Shifting priorities for state and local municipalities is limiting new issuance in the municipal bond market, and supply has not kept pace with a rising demand.
Municipal bond issuance is down nearly 10% year-to-date through September 2014 compared with the same period in 2013.* The decline in the volume of new bonds is attributed to decisions by state and local governments to take on fewer projects and turn their fiscal attention toward funding employee pensions and other fixed costs in their budgets.
Sources of demand are shifting Meanwhile, demand from traditional tax-sensitive retail investors has been solid. Also, new crossover buyers and hedge fund investors have been drawn to the competitive yields and relative value offered by municipal bonds. These sources of demand have driven positive inflows to tax-free mutual funds, primarily tax-free high-yield and intermediate-term bond funds.
With interest rates low and fundamental credit quality improving, investors have also sought out the yields offered by riskier municipal bonds further out on the maturity spectrum, as well as those in the lower-rated, higher-yielding sectors.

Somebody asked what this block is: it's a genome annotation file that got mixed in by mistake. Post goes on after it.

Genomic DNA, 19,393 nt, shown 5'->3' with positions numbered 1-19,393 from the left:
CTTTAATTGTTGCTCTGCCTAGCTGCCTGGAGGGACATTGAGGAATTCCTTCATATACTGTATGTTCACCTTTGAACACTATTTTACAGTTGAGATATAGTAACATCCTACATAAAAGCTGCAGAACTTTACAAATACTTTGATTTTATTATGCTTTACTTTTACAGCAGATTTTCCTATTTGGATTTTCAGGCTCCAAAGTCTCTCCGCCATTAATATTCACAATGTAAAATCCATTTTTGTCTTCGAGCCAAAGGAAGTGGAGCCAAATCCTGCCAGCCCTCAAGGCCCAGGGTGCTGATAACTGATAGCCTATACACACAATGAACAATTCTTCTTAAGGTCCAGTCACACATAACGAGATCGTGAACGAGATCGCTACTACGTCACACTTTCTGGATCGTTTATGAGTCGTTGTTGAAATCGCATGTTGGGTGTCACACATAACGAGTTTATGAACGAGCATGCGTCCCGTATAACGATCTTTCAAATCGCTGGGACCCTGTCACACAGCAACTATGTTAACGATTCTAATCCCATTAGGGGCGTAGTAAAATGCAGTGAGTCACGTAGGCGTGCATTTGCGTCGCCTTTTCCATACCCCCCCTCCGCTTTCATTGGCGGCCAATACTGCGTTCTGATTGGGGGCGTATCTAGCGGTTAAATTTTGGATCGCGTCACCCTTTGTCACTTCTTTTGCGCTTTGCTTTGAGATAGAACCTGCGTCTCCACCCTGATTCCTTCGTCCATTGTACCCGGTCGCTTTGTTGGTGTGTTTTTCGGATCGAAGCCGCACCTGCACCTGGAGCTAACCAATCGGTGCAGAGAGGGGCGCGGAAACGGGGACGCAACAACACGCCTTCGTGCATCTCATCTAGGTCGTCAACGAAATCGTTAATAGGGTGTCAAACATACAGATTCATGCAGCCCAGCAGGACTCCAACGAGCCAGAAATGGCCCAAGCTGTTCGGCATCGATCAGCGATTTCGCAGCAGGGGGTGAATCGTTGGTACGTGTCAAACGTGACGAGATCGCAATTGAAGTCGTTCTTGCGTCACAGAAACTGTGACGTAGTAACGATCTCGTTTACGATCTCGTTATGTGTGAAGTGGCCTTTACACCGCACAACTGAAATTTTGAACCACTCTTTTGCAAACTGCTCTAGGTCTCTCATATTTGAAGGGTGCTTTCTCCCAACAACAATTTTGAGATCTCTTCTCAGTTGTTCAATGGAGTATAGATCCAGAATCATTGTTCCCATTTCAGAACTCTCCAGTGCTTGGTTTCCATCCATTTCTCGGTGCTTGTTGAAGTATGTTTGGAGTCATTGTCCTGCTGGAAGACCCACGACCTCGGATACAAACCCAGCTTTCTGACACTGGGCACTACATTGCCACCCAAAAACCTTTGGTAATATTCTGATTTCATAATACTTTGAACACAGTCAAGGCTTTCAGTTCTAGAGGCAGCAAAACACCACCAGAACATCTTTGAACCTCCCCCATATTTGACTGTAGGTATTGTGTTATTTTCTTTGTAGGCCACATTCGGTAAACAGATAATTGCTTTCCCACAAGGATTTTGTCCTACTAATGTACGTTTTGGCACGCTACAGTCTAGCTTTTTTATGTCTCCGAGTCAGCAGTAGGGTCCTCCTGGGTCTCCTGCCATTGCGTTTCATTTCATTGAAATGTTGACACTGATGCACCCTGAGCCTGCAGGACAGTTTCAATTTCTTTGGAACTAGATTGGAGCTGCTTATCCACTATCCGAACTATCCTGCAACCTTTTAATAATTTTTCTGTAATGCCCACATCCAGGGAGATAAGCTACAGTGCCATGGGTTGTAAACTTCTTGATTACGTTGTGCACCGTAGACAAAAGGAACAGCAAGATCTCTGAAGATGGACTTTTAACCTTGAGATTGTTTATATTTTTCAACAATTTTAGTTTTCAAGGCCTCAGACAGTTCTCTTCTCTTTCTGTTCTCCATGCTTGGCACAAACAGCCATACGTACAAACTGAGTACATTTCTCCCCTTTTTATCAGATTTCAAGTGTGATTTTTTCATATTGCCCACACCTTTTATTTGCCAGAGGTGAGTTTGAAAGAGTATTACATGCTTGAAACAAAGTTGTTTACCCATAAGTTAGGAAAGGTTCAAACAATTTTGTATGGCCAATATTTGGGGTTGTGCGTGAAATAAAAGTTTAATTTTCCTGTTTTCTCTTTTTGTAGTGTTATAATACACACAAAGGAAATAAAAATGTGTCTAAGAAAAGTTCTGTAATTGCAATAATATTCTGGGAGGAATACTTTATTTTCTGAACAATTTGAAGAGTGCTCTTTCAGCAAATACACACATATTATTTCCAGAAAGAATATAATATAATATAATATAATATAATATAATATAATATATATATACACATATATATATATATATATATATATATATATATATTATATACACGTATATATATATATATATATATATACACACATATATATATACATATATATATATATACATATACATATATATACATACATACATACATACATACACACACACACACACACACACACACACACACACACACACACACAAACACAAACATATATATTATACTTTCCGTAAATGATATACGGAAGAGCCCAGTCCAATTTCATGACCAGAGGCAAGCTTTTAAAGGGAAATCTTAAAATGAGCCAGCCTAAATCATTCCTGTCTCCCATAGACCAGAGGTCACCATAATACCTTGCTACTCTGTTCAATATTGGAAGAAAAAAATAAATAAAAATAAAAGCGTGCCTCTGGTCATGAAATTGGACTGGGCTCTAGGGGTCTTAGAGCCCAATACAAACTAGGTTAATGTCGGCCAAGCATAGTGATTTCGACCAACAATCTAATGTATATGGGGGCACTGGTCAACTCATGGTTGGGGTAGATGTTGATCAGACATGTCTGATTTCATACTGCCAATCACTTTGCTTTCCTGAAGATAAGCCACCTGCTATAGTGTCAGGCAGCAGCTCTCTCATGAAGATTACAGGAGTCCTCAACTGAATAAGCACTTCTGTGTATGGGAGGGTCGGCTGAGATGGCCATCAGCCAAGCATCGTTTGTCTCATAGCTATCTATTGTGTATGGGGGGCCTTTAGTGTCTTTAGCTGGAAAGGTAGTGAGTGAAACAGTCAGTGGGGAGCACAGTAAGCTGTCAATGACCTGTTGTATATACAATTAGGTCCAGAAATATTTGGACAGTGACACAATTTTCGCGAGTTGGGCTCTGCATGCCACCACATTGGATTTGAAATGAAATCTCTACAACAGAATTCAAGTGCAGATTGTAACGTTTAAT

Credit outlook is positive The fundamental credit outlook for municipal bonds remains favorable, in our view. In 2013, bankruptcy filings represented 0.07% of the $3.6 trillion municipal bond market, an amount dwarfed by the 7.55% default rate of global corporate bonds, reported by Moody’s Investors Service.
The trend has continued year-to-date in 2014 and, in our opinion, defaults are not likely to increase meaningfully in the near future. There are outliers, such as Detroit and Puerto Rico, but these are isolated credit situations.
At the state level, budgets have improved broadly, and most state fiscal situations are stable. State tax receipts increased for 16 consecutive quarters from 2010 to 2013, according to the National Conference of State Legislatures.
*Source: The Bond Buyer.